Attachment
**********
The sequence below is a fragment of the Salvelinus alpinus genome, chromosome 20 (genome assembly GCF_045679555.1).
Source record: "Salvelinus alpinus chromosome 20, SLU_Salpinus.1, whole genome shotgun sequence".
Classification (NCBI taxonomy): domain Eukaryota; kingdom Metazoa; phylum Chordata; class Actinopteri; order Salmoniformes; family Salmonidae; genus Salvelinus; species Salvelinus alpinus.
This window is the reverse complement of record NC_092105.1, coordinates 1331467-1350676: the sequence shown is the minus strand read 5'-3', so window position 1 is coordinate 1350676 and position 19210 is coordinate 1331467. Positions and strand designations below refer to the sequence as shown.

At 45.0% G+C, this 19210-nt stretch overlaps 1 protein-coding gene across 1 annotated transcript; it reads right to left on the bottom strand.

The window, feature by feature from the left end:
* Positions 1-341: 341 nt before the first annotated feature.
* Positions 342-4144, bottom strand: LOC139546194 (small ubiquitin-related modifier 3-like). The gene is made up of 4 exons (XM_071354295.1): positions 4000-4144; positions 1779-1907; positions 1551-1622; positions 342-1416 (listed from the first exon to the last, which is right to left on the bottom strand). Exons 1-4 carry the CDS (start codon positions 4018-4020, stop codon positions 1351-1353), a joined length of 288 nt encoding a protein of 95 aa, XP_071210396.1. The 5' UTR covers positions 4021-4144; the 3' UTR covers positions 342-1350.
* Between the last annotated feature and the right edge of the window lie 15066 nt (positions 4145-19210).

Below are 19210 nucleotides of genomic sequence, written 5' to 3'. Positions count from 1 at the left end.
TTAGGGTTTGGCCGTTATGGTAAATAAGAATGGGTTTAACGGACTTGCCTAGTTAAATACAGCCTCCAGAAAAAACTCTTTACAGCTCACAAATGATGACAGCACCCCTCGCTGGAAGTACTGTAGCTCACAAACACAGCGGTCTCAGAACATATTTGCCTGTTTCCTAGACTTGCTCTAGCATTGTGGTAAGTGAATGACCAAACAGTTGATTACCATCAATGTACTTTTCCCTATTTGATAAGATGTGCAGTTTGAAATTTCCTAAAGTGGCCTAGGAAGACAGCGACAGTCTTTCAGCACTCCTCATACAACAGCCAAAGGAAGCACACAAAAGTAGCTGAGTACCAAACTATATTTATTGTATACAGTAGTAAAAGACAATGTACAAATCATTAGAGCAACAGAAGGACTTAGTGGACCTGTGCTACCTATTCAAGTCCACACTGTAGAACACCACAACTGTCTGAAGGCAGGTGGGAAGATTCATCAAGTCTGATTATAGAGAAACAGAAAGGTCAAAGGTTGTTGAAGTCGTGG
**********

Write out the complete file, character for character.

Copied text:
The sequence below is a fragment of the Salvelinus alpinus genome, chromosome 20 (genome assembly GCF_045679555.1).
Source record: "Salvelinus alpinus chromosome 20, SLU_Salpinus.1, whole genome shotgun sequence".
Classification (NCBI taxonomy): domain Eukaryota; kingdom Metazoa; phylum Chordata; class Actinopteri; order Salmoniformes; family Salmonidae; genus Salvelinus; species Salvelinus alpinus.
This window is the reverse complement of record NC_092105.1, coordinates 1331467-1350676: the sequence shown is the minus strand read 5'-3', so window position 1 is coordinate 1350676 and position 19210 is coordinate 1331467. Positions and strand designations below refer to the sequence as shown.

At 45.0% G+C, this 19210-nt stretch overlaps 1 protein-coding gene across 1 annotated transcript; it reads right to left on the bottom strand.

The window, feature by feature from the left end:
* Positions 1-341: 341 nt before the first annotated feature.
* Positions 342-4144, bottom strand: LOC139546194 (small ubiquitin-related modifier 3-like). The gene is made up of 4 exons (XM_071354295.1): positions 4000-4144; positions 1779-1907; positions 1551-1622; positions 342-1416 (listed from the first exon to the last, which is right to left on the bottom strand). Exons 1-4 carry the CDS (start codon positions 4018-4020, stop codon positions 1351-1353), a joined length of 288 nt encoding a protein of 95 aa, XP_071210396.1. The 5' UTR covers positions 4021-4144; the 3' UTR covers positions 342-1350.
* Between the last annotated feature and the right edge of the window lie 15066 nt (positions 4145-19210).

Below are 19210 nucleotides of genomic sequence, written 5' to 3'. Positions count from 1 at the left end.
TTAGGGTTTGGCCGTTATGGTAAATAAGAATGGGTTTAACGGACTTGCCTAGTTAAATACAGCCTCCAGAAAAAACTCTTTACAGCTCACAAATGATGACAGCACCCCTCGCTGGAAGTACTGTAGCTCACAAACACAGCGGTCTCAGAACATATTTGCCTGTTTCCTAGACTTGCTCTAGCATTGTGGTAAGTGAATGACCAAACAGTTGATTACCATCAATGTACTTTTCCCTATTTGATAAGATGTGCAGTTTGAAATTTCCTAAAGTGGCCTAGGAAGACAGCGACAGTCTTTCAGCACTCCTCATACAACAGCCAAAGGAAGCACACAAAAGTAGCTGAGTACCAAACTATATTTATTGTATACAGTAGTAAAAGACAATGTACAAATCATTAGAGCAACAGAAGGACTTAGTGGACCTGTGCTACCTATTCAAGTCCACACTGTAGAACACCACAACTGTCTGAAGGCAGGTGGGAAGATTCATCAAGTCTGATTATAGAGAAACAGAAAGGTCAAAGGTTGTTGAAGTCGTGG